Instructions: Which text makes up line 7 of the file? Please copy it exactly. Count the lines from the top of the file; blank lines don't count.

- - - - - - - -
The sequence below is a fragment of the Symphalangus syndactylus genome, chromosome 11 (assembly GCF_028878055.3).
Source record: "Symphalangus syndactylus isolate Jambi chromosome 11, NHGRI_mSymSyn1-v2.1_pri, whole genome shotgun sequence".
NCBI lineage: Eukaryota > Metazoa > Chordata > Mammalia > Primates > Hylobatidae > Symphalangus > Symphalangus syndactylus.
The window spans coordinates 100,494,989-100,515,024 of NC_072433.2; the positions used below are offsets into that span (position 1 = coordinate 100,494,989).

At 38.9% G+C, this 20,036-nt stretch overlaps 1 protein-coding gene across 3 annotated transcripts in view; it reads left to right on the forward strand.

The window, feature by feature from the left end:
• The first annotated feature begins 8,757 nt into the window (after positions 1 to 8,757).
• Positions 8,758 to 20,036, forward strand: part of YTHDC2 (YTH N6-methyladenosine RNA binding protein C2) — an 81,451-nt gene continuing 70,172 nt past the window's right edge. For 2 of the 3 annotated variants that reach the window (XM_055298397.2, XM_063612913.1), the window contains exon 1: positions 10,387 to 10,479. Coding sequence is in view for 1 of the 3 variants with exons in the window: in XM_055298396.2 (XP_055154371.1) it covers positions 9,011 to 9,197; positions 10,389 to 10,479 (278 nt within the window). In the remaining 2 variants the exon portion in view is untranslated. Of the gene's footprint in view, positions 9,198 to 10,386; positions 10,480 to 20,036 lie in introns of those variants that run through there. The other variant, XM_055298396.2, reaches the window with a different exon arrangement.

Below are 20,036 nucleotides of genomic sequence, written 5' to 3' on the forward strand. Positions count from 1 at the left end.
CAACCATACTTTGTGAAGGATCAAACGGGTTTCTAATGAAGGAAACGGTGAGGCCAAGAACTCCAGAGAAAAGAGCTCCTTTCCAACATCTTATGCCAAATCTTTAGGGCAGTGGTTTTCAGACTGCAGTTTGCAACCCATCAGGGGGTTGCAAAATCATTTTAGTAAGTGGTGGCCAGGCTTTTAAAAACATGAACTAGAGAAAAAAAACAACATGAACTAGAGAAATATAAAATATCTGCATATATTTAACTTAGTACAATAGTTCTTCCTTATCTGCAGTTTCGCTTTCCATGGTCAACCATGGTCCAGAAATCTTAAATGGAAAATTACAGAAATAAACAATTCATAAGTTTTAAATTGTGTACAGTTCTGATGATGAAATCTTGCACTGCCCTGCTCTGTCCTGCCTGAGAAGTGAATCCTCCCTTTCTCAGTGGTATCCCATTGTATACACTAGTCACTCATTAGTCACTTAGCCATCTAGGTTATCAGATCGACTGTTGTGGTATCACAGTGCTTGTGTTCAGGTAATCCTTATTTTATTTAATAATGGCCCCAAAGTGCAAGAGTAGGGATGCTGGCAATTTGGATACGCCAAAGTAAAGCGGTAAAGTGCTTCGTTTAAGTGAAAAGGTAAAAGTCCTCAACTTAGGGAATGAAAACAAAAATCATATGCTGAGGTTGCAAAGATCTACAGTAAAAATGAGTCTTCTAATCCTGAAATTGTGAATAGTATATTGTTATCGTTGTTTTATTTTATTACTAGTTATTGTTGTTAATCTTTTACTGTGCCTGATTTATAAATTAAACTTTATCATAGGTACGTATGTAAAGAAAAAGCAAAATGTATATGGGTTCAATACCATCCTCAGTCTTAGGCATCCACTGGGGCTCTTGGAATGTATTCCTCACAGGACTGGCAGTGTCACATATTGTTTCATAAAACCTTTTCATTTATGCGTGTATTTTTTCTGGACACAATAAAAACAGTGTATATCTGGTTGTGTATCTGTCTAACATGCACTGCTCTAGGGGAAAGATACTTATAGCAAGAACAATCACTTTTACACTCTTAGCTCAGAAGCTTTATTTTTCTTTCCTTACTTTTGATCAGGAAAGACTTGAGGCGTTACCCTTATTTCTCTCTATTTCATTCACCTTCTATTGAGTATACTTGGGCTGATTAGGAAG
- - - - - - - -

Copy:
• The first annotated feature begins 8,757 nt into the window (after positions 1 to 8,757).